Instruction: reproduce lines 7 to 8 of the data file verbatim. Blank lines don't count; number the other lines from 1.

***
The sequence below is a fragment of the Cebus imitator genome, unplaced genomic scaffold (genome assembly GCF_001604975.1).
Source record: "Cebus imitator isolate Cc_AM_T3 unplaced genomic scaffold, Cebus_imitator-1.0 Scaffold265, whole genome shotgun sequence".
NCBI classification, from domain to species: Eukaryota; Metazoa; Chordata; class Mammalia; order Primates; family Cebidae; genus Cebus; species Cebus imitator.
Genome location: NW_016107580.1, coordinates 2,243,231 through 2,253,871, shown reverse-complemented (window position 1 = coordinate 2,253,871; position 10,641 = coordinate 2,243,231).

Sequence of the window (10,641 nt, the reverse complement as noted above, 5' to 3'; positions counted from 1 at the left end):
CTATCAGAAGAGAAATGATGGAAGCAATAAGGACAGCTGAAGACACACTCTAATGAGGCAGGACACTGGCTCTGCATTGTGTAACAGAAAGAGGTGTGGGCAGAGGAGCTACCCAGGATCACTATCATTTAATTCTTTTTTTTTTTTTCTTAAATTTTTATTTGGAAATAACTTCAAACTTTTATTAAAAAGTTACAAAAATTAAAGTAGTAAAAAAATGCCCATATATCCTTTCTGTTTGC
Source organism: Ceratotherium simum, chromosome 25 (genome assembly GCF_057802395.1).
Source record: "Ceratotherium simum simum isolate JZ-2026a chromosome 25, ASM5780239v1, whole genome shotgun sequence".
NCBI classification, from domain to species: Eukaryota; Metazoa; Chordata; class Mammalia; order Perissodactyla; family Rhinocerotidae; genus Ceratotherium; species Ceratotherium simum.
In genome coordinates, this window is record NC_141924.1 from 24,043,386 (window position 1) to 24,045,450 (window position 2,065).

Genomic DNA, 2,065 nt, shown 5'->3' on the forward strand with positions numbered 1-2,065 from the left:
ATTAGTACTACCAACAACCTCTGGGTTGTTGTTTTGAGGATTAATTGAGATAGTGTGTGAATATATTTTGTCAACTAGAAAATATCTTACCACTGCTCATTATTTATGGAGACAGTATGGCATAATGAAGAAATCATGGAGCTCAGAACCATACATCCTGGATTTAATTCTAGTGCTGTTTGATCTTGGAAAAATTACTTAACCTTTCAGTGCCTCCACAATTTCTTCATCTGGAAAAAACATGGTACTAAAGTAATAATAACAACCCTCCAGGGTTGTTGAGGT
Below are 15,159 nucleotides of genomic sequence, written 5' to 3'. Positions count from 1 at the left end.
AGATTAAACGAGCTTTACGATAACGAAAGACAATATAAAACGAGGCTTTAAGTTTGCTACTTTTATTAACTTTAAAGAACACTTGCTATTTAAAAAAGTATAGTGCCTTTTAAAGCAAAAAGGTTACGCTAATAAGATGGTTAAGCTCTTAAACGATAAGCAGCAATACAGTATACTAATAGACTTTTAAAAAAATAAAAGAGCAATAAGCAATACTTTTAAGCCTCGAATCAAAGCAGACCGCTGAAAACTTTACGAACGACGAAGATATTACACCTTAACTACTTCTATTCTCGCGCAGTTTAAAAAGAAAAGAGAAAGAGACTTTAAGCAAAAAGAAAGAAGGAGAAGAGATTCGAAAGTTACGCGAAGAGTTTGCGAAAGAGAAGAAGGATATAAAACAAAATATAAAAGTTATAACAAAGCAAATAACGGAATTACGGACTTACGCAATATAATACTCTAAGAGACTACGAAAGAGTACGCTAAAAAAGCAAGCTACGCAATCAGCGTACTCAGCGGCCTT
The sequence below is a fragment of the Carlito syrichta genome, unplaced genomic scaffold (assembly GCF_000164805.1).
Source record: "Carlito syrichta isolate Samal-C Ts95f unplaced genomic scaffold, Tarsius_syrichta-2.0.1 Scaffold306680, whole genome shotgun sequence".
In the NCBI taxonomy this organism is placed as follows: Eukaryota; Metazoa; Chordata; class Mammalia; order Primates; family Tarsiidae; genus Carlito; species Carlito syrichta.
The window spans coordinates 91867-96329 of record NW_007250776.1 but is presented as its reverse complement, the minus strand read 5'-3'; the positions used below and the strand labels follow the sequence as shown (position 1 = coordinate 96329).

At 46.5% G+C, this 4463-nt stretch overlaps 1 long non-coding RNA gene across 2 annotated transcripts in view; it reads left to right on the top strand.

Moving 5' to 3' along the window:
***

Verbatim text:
Source organism: Ceratotherium simum, chromosome 25 (genome assembly GCF_057802395.1).
Source record: "Ceratotherium simum simum isolate JZ-2026a chromosome 25, ASM5780239v1, whole genome shotgun sequence".